Although companies typically experience a recruiting slowdown in the summer, that does not mean that employers should slack on ensuring that they know what elements make up a good, compliant offer letter. In fact, employers should take advantage of slower hiring periods to brush up on the components of an offer letter, so that when the need for talent becomes urgent, they do not need to spend precious time and resources meticulously crafting an offer letter.
The Stages of a Job Offer
Before we cover the necessary elements of a job letter, let’s review the typical stages of a job offer.
First, there is typically a verbal offer extended either over the phone or in person. Extending an offer verbally first creates a more personal connection, and allows the prospective employee to hear the good news right from their hiring manager and/or potential manager’s mouth. When extending an offer verbally, employers should make it clear that they do not expect an immediate answer, so the candidate does not feel put on the spot. They should also let the candidate know that a more formal offer letter with written details should be expected in their inbox, ideally that same day.
After a verbal offer is made, the candidate should quickly receive a written job offer. Typically, this will be sent over email as an attachment, with a formal letter on company letterhead stating details like compensation, benefits, and more, and signed by a hiring manager. Including the offer letter as an attachment instead of as part of the body of the email makes it easier for the employer to save it for their records. It also looks more “official”. The body of the email should be short and simply explain that the formal letter is attached. An example of the body message is:
We are so excited to extend an offer for you to join the (company name) team as (job title). Attached, please find the official offer letter. If you choose to accept the offer, please sign the offer letter and return it by (deadline). Let me know if you have any questions at all!
The Elements of an Offer Letter
While job offer letters will vary from employer to employer, there are some key elements that all job offer letters should contain to avoid confusion and compliance issues, including:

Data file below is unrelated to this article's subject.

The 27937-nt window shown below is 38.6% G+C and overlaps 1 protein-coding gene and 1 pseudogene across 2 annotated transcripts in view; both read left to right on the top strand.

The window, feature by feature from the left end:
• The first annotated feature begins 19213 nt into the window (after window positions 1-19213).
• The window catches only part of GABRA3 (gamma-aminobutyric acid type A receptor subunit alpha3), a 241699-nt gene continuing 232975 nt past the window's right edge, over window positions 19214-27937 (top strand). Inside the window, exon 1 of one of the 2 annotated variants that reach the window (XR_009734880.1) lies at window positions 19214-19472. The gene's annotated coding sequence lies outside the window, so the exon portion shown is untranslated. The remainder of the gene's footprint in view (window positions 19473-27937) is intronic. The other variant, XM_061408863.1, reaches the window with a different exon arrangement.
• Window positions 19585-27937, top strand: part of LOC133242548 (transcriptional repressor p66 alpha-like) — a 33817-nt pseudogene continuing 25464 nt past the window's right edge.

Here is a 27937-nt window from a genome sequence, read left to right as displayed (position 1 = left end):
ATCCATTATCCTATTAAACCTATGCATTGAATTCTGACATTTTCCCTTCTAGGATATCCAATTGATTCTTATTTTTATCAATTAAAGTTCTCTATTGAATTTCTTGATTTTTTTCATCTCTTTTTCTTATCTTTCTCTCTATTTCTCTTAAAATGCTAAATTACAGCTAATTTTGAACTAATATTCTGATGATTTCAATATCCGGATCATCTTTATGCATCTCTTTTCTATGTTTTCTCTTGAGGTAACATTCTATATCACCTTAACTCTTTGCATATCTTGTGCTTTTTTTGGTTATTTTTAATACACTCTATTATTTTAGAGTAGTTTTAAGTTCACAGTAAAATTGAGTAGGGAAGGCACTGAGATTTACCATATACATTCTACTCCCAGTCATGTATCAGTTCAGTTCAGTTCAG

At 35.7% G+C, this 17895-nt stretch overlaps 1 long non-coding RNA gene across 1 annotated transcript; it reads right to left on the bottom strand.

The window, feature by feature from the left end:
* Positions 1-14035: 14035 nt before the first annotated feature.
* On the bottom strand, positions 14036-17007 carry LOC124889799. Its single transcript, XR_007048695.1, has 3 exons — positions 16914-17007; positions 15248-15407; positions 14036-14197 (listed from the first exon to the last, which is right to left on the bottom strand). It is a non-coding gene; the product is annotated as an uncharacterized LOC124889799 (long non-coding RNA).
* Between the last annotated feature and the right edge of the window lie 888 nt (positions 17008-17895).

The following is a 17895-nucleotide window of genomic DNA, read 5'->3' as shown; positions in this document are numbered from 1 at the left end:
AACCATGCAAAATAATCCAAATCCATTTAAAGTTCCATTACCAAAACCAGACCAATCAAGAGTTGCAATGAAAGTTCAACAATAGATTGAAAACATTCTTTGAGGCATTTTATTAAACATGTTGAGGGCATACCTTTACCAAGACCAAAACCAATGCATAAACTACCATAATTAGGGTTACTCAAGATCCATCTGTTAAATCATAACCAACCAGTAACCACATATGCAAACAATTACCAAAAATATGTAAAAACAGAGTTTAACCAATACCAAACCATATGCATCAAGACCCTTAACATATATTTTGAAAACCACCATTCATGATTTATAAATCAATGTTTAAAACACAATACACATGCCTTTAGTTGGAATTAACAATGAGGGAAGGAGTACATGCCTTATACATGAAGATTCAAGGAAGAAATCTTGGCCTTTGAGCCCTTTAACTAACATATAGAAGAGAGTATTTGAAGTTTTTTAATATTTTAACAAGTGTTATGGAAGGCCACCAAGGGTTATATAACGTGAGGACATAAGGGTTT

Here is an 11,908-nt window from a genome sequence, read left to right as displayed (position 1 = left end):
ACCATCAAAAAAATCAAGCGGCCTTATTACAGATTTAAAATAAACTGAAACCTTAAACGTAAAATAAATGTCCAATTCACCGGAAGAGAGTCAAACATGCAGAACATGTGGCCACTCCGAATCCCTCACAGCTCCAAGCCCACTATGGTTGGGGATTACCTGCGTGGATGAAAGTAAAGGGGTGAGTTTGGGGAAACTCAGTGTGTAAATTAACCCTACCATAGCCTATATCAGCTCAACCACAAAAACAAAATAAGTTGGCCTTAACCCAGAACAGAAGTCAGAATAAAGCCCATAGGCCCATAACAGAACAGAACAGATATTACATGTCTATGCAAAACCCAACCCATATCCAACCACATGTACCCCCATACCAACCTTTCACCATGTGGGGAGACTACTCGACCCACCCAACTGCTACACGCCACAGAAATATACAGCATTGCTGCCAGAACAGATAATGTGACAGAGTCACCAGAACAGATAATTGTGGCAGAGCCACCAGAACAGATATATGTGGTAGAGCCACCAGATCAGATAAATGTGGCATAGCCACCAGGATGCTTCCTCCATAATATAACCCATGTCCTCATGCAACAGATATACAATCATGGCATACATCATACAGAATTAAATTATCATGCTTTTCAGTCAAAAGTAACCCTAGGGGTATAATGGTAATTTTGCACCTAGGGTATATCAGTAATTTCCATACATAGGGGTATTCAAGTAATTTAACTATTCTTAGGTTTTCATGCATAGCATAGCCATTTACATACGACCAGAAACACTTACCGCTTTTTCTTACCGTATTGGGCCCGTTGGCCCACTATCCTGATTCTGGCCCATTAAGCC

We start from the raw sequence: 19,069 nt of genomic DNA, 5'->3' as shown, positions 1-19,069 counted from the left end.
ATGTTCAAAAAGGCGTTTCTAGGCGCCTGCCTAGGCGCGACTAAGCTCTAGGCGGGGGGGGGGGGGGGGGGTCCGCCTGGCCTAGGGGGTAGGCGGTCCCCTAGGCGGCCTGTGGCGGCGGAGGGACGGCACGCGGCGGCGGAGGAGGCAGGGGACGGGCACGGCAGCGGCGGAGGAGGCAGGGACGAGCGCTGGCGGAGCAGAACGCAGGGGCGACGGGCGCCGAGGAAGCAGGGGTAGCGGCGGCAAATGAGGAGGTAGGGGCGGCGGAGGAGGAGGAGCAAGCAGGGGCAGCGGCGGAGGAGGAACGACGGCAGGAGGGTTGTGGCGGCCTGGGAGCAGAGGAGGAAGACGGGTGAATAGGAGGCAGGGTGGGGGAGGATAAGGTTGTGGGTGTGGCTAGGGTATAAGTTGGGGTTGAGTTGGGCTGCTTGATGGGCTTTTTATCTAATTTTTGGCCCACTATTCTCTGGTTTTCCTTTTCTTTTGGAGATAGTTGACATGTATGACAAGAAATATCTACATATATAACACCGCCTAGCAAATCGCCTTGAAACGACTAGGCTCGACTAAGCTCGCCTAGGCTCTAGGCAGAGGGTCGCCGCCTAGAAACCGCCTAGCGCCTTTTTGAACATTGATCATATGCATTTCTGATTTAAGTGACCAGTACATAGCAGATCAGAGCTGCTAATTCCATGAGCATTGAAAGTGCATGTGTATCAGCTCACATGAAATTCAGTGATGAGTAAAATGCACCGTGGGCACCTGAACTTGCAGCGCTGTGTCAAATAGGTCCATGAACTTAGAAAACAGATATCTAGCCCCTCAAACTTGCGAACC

Details of the role, including the official job title, specifics of position, manager or supervisor the hire will report to, and whether or not the role is full or part-time.
Compensation, including how much the hire will make on an hourly or annual basis, as applicable. This section should also detail when and how often the employee will be paid, and the options they have for receiving payment, such as a check or direct deposit. This section can also touch on additional forms of compensation, such as commission, bonuses, and equity.
Benefits, including a summary of the basic benefits your company offers. Avoid going into too much detail in this section, as most companies typically send out a separate packet of information on employee benefits.
Contingencies, or steps that the hire will have to take to secure the job. This may include things like passing a drug test, passing a background check, having a valid driver’s license and vehicle, signing a confidentiality agreement, and more.
Statement of at-will employment, which signifies that the company or the employee can terminate the working relationship at any time. This affirms that the offer letter is not a contract and can help prevent the employer from facing thorny legal issues down the line.
In conclusion, crafting good offer letters is crucial, but can be challenging.
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Tom DiSilva has been providing professional human resource services for over 30 years. As the CEO of Navigate PEO, he actively partners with organizations of all sizes in the Greater New England area and across the country to help their businesses grow. He has expertise in HR and Labor Management, offering guidance and support for key areas of business such as negotiations, operations management, employee coaching, and employee benefits design.